States News Roundup
Hundreds of Virginia Seniors Fail 6th-Grade-Level Test
More than 500 Virginia 12th graders may not graduate this year because they failed to pass a state test that measures 6th-grade proficiency in reading, writing, and math.
This year's senior class is the first to be required to pass the statewide test in order to get a diploma. The state began administering the test to 6th graders in 1989; students must take the test every year until they pass.
The seniors who failed the three-part test in October took the exam again last month. The results were not available last week. They will have another chance to take the test this summer, the officials said.
Public School Performance
Michigan public school students outscored their private school counterparts on a 4th-grade math assessment in 1995--the first year the state has made such comparisons.
Michigan gives math and reading tests to 4th and 7th graders in the public schools each year. To enable comparisons, the state last year paid for testing for about 5,000 private school students.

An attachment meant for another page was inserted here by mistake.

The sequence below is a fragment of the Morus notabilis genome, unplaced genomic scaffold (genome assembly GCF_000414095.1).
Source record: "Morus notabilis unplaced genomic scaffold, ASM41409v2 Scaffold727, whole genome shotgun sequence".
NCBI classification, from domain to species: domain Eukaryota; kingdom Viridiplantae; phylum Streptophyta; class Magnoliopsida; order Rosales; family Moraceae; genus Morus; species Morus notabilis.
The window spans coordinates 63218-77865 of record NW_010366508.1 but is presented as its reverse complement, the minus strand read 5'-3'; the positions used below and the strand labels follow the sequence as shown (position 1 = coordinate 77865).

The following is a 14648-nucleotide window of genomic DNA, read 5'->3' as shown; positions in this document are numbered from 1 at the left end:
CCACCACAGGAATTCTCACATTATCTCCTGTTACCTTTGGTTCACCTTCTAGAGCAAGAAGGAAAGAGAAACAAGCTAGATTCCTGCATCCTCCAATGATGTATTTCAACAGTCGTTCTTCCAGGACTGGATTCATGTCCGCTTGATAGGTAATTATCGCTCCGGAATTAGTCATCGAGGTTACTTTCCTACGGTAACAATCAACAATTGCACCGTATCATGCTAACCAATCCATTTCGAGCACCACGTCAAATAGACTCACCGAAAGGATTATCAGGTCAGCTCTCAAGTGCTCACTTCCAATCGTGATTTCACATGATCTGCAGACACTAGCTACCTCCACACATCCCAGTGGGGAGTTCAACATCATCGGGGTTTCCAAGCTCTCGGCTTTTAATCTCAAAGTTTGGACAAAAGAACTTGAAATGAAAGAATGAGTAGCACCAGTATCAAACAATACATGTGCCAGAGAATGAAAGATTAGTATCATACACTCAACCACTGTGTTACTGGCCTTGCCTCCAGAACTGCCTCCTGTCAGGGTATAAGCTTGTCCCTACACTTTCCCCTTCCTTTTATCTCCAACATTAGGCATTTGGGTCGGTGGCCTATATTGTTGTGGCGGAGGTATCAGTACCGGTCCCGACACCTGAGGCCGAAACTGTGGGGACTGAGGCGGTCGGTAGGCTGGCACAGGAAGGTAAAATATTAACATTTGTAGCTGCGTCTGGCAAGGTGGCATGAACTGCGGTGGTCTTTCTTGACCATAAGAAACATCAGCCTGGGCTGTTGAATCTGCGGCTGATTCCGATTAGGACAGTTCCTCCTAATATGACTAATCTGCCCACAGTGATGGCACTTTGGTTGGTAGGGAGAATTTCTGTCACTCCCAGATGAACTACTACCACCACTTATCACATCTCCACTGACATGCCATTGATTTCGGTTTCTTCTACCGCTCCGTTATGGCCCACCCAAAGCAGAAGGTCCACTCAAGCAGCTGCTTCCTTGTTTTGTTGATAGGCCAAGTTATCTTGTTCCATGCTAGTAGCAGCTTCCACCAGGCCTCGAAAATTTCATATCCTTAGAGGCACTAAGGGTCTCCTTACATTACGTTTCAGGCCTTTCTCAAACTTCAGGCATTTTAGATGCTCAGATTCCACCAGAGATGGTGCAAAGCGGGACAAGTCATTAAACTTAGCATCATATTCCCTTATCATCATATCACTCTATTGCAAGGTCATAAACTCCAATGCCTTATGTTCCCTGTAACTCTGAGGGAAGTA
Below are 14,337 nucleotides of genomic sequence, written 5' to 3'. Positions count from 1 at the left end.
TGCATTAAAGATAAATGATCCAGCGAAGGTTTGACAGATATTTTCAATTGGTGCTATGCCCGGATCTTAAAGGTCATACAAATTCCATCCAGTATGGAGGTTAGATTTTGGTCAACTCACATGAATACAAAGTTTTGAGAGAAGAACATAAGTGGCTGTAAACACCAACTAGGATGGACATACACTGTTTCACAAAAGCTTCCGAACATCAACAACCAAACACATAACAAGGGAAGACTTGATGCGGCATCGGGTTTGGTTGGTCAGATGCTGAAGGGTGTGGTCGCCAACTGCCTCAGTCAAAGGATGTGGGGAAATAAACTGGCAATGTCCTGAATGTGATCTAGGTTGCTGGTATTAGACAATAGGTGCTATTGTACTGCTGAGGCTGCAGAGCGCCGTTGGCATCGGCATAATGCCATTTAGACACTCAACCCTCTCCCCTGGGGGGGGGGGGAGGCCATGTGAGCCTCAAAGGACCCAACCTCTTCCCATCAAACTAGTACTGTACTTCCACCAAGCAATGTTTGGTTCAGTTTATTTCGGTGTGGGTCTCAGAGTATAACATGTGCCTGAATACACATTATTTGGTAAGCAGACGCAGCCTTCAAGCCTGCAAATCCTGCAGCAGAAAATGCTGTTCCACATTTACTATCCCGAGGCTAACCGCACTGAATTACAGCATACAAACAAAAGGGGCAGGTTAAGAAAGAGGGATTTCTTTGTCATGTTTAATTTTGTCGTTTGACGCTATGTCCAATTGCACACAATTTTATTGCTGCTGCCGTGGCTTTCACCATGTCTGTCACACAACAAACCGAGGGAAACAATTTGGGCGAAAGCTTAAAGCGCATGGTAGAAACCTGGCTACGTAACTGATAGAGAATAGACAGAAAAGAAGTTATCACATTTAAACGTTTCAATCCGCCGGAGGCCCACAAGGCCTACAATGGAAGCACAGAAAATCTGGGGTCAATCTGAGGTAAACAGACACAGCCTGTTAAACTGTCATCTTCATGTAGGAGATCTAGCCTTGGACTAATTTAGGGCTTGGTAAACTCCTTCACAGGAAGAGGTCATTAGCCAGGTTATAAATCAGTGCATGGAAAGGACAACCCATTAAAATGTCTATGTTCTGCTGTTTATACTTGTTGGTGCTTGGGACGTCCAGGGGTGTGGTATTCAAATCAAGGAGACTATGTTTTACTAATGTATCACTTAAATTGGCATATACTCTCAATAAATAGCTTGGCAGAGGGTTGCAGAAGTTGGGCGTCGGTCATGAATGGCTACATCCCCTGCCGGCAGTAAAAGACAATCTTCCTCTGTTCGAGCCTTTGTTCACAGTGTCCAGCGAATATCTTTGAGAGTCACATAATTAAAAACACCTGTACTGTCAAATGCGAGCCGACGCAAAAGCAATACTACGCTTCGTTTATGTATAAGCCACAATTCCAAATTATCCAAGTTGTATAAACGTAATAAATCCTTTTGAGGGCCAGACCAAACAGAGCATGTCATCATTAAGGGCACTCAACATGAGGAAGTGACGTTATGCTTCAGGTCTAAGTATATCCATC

Of the 4th graders in public schools who took the math test last year, 63 percent earned at least a satisfactory score. About 57 percent of the 4th-grade private school students scored as well. About half of both public and private school 4th graders earned at least a satisfactory score on the reading test.
State education officials cautioned that a one-year comparison is not enough to draw conclusions about the relative merits of instruction at public and private schools.
Missourians on Education
Missouri residents are more skeptical than Americans in general that public schools can provide a basic education in a safe environment. But they are more resistant to alternatives to public schools, a new study concludes.
Missourians said their top three requirements of schools were that they provide skills students will need as adults, that they be safe and orderly, and that they teach the basics, according to "Committed to Change: Missouri Citizens and Public Education." Public Agenda, a nonprofit research organization in New York City, polled 500 Missouri residents at the request of the Missouri Partnership for Outstanding Schools.
To order the report, call the Missouri Partnership for Outstanding Schools at (800) 659-4044.